18 September 2008 10:17 PM (guile | compilation | scheme)
Greeting, faerie webfolk.
I have a number of things in yon backlog, but as they build up, they stop up, so I figured with a bottle of wine behind me I could loose the gates on a topic: continuations.
Now, friends of mine: you may not be interested in this topic. If this is the case, treat this as the gristle: it is perhaps not tasty, but it comes with the meat.
But if the topic of call/cc and continuations interests you, you may treat this as the fat in panceta (I do not agree with their spelling): delicious.
If you bristle at the double-dot: that's ok too.
My point when I started all of this was, Scheme weenies extol the benefits of call-with-current-continuation. (Not until the most recent standard, the controversial r6rs, did the establishment deign to accept the popular spelling, call/cc. Such is the Scheme culture.) Weenies of other languages (Ruby, although Google denies me the references: searching while tipsy, the cop said) also relish in their esoteric delight.
But with all of the literature in the Scheme community about continuations and compilation, with all the talk about continuation-based web platforms, it's still basically intractable.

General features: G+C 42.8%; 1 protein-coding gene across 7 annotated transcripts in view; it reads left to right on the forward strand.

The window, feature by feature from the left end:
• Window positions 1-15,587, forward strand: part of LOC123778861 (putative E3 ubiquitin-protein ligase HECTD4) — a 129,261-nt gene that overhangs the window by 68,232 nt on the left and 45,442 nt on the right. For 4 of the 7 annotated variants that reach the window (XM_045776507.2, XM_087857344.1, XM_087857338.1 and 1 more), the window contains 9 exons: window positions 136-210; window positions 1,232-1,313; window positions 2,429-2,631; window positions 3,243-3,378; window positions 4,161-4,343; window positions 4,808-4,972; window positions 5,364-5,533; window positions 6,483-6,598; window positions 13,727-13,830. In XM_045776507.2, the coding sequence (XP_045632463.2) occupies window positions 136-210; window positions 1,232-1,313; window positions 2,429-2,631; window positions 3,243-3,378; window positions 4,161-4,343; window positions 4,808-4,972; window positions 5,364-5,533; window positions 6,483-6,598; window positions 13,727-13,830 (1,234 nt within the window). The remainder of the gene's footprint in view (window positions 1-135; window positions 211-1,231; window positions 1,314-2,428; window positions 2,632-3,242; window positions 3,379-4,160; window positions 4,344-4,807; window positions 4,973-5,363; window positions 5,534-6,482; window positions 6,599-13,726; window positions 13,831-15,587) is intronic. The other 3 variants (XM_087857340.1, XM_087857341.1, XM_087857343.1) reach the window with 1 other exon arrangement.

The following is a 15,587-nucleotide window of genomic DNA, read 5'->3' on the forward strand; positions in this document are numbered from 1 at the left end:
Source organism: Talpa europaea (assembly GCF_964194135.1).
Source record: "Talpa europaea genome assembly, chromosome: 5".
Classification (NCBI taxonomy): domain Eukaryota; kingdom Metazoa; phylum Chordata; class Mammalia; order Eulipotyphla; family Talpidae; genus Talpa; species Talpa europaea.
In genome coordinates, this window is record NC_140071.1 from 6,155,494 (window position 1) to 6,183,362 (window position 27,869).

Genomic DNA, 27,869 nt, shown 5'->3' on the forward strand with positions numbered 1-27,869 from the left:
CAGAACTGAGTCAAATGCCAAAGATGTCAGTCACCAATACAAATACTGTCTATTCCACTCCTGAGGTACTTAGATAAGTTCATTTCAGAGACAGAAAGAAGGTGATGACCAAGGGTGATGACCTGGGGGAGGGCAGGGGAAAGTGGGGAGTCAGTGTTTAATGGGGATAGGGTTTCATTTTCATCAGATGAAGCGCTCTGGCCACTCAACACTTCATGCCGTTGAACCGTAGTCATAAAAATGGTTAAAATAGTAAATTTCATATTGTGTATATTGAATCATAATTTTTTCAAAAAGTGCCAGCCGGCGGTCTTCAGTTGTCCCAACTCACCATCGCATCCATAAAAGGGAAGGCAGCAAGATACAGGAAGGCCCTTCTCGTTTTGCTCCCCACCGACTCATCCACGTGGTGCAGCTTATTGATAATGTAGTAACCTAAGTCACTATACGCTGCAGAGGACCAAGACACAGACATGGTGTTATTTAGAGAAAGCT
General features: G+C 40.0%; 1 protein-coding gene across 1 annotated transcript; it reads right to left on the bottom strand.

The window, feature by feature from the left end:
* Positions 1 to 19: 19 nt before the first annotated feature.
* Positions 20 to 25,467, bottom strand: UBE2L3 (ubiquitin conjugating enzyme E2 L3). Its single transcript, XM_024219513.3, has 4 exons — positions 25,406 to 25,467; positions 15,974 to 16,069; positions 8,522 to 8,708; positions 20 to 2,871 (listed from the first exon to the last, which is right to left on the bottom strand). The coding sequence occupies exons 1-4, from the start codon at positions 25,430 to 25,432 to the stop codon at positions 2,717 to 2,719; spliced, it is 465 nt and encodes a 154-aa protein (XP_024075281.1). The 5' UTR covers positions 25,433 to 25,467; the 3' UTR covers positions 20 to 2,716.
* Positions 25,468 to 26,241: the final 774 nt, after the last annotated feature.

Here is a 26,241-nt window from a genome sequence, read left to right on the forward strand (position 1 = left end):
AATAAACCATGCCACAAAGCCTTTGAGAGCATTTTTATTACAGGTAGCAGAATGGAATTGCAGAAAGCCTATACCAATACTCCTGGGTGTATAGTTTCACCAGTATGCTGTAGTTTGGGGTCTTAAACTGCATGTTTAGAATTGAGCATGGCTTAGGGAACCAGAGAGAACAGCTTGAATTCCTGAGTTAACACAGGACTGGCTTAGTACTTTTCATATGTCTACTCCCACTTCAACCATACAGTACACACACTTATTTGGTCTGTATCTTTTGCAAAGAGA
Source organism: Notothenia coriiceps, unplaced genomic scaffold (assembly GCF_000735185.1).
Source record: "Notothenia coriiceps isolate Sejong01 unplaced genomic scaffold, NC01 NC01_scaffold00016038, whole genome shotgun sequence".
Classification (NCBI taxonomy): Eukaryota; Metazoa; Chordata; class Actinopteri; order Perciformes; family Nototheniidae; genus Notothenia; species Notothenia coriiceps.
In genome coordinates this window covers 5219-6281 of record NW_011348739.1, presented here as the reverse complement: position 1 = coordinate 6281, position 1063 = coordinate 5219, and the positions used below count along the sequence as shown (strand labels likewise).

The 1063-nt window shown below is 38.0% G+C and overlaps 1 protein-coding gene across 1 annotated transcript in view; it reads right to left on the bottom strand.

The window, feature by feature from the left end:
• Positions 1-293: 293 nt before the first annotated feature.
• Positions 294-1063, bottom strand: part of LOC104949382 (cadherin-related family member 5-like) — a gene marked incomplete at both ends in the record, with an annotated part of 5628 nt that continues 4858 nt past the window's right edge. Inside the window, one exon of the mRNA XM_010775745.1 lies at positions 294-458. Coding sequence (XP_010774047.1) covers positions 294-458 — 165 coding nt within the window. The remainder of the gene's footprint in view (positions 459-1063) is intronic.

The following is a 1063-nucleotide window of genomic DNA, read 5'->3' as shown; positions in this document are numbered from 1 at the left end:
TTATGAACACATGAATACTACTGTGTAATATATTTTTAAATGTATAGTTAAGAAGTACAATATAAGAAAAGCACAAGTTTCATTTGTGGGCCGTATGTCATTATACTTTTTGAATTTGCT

The reasons are two, basically. One, you cannot represent all of the continuation of an operation; there is always a level beyond which you cannot represent. This is most basically evident in the state of the connection of the continuation-aware system to the outside world, for example as indicated in the file descriptor table in the kernel.
The second reason is that you almost always grab more information than you want, making call/cc a quite heavy-weight operation. The most brute-force method simply copies the entire C stack from the point of the call/cc on down to some root address, and reinstates on reinvocation -- yet you almost never touch the bottom stack frames in such a continuation. I think stack-copying is a perfectly valid implementation strategy for continuations, in many contexts, but not of the entire C stack down to arbitrary depth.
Now, delimited continuations and prompts: there is where the actual useful possibilities are. As always, Oleg has lots to say on that, including a number of very interesting analogies to processes and operating systems.
I suppose it was Felleisen that first came up with the analogy, and I'm sure he was thinking of it in operating-system contexts -- the REPL is after all a boundary between an operating system and user-space. I'd link to his paper if the ACM weren't a pack of scrooge mcducks. (The theory and practice of first-class prompts, if that's your thing.)
This post brought to you by Miguel Torres, S.A and the need to compile r4rs.scm, about which more later.